MANILA, Philippines – Two of the guidelines released by Malacañang on the implementation of the state of national emergency declared by President Rodrigo Duterte are “prone to abuses,” the chair of the Senate committee on justice and human rights said on Thursday, September 8.
Neophyte Senator Leila De Lima said that the provisions allowing warrantless arrests if a person waives his right and warrantless searches during emergency circumstances are “problematic.” (READ: State of nat’l emergency: More police, military in malls, train stations)
Under the law, and as also espoused in the Palace guidelines, warrantless arrests are allowed when:
- The person to be arrested has committed, is actually committing, or is attempting to commit an offense in the presence of the arresting officer
- An offense has just been committed and the arresting officer has personal knowledge of facts indicating that the person to be arrested has committed the offense
- The person to be arrested is a prisoner who has escaped from a penal establishment or place where he or she is serving final judgment or temporarily confined while the case is pending
The “problematic” part, De Lima said, is the additional line allowing warrantless arrest “when the person arrested, or to be arrested, has voluntarily waived his right” against it.
For the former justice chief and chairperson of the Commission on Human Rights, voluntary surrender happens when there is already a warrant of arrest – contradictory to the guidelines released by the Palace.
“My point here is there may be some legal rationale for this and may be referred to this concept of voluntary surrender pero iba pong kontekso ang voluntary surrender na alam ko. Kung ‘di nila malinawan o ilinaw ito (but the voluntary surrender that I know of has a different context. If they won’t clarify this or make this clearer), I’m afraid this is going to be prone to abuse,” De Lima told reporters.
“Pagkakaalam ko po, ‘pag sinabing voluntary surrender, karamihan ng kaso ay ‘pag meron nang warrant of arrest. Iba namang usapin ‘yung warrantless arrest,” she added.
(As far as I know, if you say voluntary surrender, in most cases there is already a warrant of arrest. Warrantless arrest is a different matter.)
She then questioned how to truly know if those who waived their rights had indeed done so voluntarily. De Lima said it is easy for authorities to “force” suspects to give up their rights.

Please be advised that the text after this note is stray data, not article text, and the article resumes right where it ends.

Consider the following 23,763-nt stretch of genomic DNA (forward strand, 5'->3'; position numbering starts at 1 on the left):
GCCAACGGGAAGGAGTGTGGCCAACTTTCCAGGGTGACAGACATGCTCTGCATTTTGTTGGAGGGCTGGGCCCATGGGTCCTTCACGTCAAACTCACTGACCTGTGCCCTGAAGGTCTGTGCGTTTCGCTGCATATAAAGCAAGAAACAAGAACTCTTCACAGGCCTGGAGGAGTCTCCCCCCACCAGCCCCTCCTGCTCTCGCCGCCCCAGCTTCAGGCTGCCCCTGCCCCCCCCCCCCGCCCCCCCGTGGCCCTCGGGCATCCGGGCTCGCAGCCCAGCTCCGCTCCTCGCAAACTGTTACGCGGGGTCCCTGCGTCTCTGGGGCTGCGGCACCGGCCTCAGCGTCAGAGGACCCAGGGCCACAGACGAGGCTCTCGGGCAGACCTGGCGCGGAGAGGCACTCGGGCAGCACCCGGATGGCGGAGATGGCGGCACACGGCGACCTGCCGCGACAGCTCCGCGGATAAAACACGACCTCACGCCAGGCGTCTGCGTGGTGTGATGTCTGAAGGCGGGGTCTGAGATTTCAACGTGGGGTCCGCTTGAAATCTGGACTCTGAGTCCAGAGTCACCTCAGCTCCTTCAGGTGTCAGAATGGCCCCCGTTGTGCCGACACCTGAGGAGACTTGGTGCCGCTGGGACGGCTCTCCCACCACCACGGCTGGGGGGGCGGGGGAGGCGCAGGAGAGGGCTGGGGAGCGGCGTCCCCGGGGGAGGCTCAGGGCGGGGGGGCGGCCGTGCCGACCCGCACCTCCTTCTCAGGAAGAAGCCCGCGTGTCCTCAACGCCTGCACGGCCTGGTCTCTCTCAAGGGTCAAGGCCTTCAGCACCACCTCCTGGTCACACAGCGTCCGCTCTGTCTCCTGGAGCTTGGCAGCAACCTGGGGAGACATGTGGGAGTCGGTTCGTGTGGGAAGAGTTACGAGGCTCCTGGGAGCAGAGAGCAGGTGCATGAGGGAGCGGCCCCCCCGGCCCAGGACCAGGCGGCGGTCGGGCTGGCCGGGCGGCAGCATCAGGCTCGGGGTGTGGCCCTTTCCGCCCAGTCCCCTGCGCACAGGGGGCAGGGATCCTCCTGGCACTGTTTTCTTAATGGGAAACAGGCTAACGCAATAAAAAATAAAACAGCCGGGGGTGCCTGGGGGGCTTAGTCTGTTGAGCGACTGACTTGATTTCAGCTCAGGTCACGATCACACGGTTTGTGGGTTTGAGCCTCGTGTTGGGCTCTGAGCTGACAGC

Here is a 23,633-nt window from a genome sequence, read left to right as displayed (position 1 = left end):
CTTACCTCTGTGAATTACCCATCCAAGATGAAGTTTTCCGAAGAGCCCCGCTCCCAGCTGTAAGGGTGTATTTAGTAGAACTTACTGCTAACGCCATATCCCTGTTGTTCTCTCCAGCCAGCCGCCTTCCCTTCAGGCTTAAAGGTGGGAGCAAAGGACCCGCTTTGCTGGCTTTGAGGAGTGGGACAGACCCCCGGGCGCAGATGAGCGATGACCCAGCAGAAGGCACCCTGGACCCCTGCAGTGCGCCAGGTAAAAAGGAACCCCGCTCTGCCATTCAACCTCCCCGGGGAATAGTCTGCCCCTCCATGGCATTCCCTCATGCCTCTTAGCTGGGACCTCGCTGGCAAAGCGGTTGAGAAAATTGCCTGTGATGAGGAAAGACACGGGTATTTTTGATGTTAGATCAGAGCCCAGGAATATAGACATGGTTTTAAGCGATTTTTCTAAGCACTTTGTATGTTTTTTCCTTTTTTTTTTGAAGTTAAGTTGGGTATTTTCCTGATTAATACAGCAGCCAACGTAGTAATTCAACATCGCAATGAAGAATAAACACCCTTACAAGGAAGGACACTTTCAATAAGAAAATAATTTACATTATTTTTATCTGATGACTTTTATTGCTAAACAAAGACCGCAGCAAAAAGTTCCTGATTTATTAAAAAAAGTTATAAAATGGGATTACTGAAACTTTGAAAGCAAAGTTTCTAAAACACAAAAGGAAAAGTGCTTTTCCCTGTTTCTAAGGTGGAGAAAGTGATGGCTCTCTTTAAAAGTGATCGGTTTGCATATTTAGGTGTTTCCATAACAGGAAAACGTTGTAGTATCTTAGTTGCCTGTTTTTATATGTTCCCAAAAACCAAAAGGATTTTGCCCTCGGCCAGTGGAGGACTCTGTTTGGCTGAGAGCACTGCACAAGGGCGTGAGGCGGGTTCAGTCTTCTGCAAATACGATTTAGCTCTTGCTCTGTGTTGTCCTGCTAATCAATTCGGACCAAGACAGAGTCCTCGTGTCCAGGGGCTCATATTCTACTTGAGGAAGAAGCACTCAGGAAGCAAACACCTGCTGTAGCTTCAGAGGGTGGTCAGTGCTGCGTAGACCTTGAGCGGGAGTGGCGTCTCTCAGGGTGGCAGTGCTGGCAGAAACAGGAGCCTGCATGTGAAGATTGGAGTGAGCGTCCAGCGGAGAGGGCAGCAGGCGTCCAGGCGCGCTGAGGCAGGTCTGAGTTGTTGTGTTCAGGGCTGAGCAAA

“Paano natin malalaman kung ‘yung taong inaaresto na hindi naman covered doon sa 3 recognized instances of warrantless arrest ay tunay na nagwaive? Siyempre ‘pag inaaresto ka na, papalag ka pa ba?” De Lima said.
(How would we know if the arrested person who is not covered by the 3 recognized instances of warrantless arrest indeed truly waived his rights? Of course when you are arrested, can you still refuse it?)
De Lima maintained that a suspect could not waive his or her own rights without fully knowing well what he or she is getting into, and without the presence of a lawyer.
Define ‘exigent, emergency’ cases
On warrantless searches, De Lima urged Malacañang to define what constitutes “exigent and emergency” circumstances.
Questioning the addition of the last line, De Lima said the law only allows 6 conditions in implementing warrantless searches and seizures, which are also contained in the Palace list:
- When the person to be searched has consented to the search or has voluntarily waived his right against warrantless searches and seizures
- As an incident to a lawful arrest, and the search is made contemporaneous to the arrest and within a permissible area of search
- Search of vessels and aircraft for violation of immigration and customs laws
- Search of automobiles at borders or “constructive” borders for violation of immigration or smuggling laws
- Where the objects and effects to be seized are in plain view
- Stop-and-frisk situations
“‘Yung first 6, ‘yan naman talaga ang recognized instances of warrantless searches and seizures pero ‘yung search arising from exigent and emergency circumstance, mukhang bago na naman ito. Sino magde-define? I think they should first define exigent and emergency circumstance as it is prone to abuse,” she said.
(The first 6, those are really the recognized instances of warrantless searches and seizures but the search arising from exigent and emergency circumstance, that’s something new. Who will define it? I think they should first define exigent and emergency circumstance as it is prone to abuse.)
Case before the SC?
With all these concerns, the senator – deemed the fiercest critic of the President – said she is expecting that the declaration would be questioned before the Supreme Court.
While saying she has no personal knowledge on any planned attempts, the senator said she would not be “surprised” if there are human rights advocates who would file a case against it.
“I’m not personally aware but I won’t be surprised kung meron na hong mag-question, lalo mga human rights advocates,” she said.
(I’m not personally aware of any plans to file a case but I won’t be surprised if some will question the declaration, especially human rights advocates.)
De Lima, however, said the SC may still uphold the declaration if only based on its prior decision to uphold President Gloria Macapagal-Arroyo’s declaration of a state of emergency in Maguindanao and Sultan Kudarat provinces, and in Cotabato City, after the 2009 Maguindanao massacre.
The Court had also upheld Presidential Proclamation 1017, Arroyo’s declaration of a state of national emergency in 2006, following a coup attempt against her. – Rappler.com